Claimant’s Testimony of “Lifting Kegs” Not Enough for Increased Work Disability Award

Anderson, Kevin_webA line cook was injured and his claim was closed with 11% whole person impairment and 27% work disability. On Reconsideration, the worker submitted an affidavit outlining his job duties. He claimed his job required physical activity qualifying for classification as “very heavy.” He described being required to lift full kegs, tubs of dishes, and food—each weighing in excess of 100lbs. Employer’s job description did not include lifting requirements.

The ARU, the ALJ, and ultimately the Board refused to defer to claimant’s affidavit. Rather, the Board relied on several DOT codes which classified the job as “Medium.”

The Board explained that many of the worker’s job duties are accurately described in the DOT codes (such as cooking, lifting kegs of beer, carrying trays of food, etc.) yet the DOT codes nevertheless classify the relevant jobs (cook, bartender helper, cook helper, kitchen helper) as “Medium.”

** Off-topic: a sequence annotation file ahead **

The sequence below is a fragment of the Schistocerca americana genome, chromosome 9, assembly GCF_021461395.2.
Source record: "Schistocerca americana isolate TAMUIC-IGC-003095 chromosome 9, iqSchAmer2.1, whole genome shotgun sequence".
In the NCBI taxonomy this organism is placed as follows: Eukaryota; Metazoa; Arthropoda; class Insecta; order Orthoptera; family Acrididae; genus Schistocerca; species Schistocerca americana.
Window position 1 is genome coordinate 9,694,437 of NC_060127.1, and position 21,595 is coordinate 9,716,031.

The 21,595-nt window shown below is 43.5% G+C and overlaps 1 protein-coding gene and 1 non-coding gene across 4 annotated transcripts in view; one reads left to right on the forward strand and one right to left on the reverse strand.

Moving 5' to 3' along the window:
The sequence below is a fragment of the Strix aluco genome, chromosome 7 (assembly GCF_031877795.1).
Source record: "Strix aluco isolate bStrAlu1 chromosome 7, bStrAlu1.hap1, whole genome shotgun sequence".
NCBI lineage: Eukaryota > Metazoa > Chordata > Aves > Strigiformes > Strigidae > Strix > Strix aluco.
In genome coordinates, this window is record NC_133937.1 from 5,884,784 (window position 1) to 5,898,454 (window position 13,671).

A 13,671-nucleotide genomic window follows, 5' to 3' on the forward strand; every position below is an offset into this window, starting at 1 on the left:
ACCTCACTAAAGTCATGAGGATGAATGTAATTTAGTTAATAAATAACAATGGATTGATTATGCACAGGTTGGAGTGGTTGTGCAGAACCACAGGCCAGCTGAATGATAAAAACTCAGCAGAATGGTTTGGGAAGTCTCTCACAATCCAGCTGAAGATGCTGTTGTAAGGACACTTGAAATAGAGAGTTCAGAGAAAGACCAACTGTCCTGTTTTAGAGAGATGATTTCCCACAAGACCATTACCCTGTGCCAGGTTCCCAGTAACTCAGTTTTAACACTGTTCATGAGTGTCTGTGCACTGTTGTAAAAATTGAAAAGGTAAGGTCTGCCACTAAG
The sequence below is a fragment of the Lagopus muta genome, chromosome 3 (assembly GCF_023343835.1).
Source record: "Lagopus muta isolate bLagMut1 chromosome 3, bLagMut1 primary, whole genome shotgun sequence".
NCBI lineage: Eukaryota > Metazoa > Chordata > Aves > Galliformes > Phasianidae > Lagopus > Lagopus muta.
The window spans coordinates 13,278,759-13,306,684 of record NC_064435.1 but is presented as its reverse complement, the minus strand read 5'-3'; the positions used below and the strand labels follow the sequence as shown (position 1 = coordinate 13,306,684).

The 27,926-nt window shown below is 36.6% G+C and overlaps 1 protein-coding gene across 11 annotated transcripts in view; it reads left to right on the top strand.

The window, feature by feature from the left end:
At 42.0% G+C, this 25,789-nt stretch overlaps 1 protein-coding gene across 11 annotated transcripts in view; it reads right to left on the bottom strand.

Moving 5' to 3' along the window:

This decision emphasizes that if the claimant agrees a job description accurately describes the activities, but disagrees regarding the specific weight involved, the DOT codes can be a useful tool to clarify the job at injury.

If you have any questions regarding the reconsideration process and use of affidavits or DOT codes, you can contact me at kanderson@sbhlegal.com.

A full copy of the case can be found here: Charles L. Chase, 67 Van Natta 1205 (2015).